[governance] Net neutrality

Karl Auerbach karl at cavebear.com
Sat Aug 14 17:40:55 EDT 2010

On 08/14/2010 12:58 AM, parminder wrote:

> By the way, I am impressed the number of time the term 'public internet'
> is being used now.

Perhaps we ought to be somewhat careful about how that term is used.

Much, perhaps most, of the internet infrastructure is owned and operated 
by private actors, particularly if one considers mobile phone providers 
that carry IP packets as also being part of the internet.

I think that many of us look at the term "public internet" as a blanket 
phrase that covers the net as en entirety.

However, one can take an alternative view and look at the term "public 
internet" to describe only that portion of the net that is owned or 
operated by a public entity.

In that latter case the notion of net neutrality that is being espoused 
for the "public internet" would be net neutrality only on that small 
part that is owned or operated by some sort of public entity.  That 
would suggest that the remainder, the privately owned or operated parts, 
would be free to engage in traffic engineering.

And even in that narrow use of the words "public internet" there is 
danger - for example here in the USA the military and its supporting 
military-industrial complex operate several of the domain name system 
root servers.  It would be naive to believe that the US military would 
agree to subordinate US national security to the principles of network 
neutrality.  (I personally would not be surprised if the US were, in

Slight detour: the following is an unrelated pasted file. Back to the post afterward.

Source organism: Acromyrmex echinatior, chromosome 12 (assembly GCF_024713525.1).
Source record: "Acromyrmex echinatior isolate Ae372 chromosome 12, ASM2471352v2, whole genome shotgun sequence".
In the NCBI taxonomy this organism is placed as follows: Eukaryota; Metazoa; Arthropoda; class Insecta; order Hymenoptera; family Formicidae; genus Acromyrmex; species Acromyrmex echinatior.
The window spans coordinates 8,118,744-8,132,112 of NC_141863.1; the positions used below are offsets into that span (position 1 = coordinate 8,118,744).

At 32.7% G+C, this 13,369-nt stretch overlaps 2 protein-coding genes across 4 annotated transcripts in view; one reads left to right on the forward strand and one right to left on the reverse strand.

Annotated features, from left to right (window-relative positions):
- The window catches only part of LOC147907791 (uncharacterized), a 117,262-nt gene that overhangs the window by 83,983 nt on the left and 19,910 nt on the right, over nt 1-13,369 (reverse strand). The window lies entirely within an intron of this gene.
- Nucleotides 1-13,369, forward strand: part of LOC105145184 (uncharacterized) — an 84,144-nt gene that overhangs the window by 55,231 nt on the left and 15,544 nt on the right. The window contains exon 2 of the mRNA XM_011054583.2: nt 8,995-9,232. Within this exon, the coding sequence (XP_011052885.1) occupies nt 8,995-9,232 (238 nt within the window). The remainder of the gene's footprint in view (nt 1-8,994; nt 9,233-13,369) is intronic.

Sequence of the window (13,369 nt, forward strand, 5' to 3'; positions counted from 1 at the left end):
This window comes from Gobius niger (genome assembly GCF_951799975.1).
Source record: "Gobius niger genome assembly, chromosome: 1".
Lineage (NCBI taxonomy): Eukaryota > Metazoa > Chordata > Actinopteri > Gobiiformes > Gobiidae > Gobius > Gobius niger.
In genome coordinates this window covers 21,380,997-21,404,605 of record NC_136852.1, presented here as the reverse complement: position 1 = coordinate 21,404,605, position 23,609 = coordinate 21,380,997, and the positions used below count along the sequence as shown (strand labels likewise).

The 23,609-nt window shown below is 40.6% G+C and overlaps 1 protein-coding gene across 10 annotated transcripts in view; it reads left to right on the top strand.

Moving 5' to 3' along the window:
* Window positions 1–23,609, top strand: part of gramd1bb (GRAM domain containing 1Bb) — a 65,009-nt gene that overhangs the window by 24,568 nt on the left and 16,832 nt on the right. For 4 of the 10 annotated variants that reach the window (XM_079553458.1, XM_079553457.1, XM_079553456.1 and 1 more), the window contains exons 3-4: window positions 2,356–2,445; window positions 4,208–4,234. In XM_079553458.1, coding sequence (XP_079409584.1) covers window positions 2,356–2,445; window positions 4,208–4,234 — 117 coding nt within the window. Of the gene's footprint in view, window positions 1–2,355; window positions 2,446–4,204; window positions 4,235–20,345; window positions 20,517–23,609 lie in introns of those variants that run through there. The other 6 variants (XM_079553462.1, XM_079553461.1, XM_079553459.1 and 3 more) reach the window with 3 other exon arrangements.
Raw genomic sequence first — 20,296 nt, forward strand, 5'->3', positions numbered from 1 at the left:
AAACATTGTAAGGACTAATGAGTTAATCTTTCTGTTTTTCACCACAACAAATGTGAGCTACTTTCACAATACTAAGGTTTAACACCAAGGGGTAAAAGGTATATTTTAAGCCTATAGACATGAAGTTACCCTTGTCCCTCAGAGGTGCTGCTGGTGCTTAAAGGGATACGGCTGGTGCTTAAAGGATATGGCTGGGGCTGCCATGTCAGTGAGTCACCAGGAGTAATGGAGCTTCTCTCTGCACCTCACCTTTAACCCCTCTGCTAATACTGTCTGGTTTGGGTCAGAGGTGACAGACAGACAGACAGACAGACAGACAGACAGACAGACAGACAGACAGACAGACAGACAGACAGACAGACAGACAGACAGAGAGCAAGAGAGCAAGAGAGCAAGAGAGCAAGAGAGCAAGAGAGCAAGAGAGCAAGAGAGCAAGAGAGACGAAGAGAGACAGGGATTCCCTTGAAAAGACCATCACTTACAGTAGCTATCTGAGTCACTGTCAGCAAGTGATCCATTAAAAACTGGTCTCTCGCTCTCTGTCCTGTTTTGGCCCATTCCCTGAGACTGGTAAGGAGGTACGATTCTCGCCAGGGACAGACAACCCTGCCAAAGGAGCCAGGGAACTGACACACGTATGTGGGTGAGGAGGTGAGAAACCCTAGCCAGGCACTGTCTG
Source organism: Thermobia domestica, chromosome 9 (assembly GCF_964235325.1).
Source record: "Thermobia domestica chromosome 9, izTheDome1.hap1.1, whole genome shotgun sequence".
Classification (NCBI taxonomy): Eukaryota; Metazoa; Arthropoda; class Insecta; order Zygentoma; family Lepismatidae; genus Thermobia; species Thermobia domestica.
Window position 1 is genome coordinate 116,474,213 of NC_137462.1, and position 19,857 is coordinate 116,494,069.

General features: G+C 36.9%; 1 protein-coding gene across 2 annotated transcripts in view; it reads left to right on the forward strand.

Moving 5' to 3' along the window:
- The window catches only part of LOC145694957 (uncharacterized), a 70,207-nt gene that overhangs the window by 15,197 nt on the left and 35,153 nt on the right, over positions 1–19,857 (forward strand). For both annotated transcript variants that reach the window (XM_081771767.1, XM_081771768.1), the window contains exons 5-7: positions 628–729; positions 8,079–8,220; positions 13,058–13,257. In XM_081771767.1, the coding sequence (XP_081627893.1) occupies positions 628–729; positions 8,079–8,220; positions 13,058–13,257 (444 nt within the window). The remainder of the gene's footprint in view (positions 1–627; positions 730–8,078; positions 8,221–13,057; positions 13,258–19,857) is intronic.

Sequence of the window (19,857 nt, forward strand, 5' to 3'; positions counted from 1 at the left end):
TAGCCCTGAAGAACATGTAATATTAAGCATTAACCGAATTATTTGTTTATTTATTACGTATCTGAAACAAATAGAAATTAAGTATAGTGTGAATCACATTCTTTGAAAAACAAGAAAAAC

fact, using the rather unique observation capabilities of a root server 
to do some - what word should I use? - observation.  For more on that 
notion see http://www.cavebear.com/cbblog-archives/000232.html )

We are entering an er of increasing use of private interconnects between 
large content providers and content deliverers.  This is nothing new, 
but it is of increasing popularity.  And it is something that requires 
non-neutral treatment of packets even if that non-neutral treatment is 
differential routing onto a private interconnect based on shallow 
inspection of IP addresses or protocol.

Personally I am of the belief that the words "network neutrality" are 
essentially meaningless.  I look at the situation and accept the fact 
that non-equal treatment ("traffic engineering") is both reasonable and, 
in some cases (particularly for conversational or real-time control 
purposes), it is necessary.

(For example, look at the way that even small delays in the carriage of 
domain name system packets multiply into perceptions of sluggish 
application behaviour.  That suggests that some carriers may reasonably 
chose a non-neutral path in which they give DNS packets priority.)

So I look beyond the notion of pure network neutrality and ask the next 
question - in whose hands are vested the power to pull the levers and 
twist the dials of control of the non-neutral behaviour of the net?  To 
my mind that power should be vested in the users, and by explicit or 
implicit delegation to their applications and their contracted ISPs.


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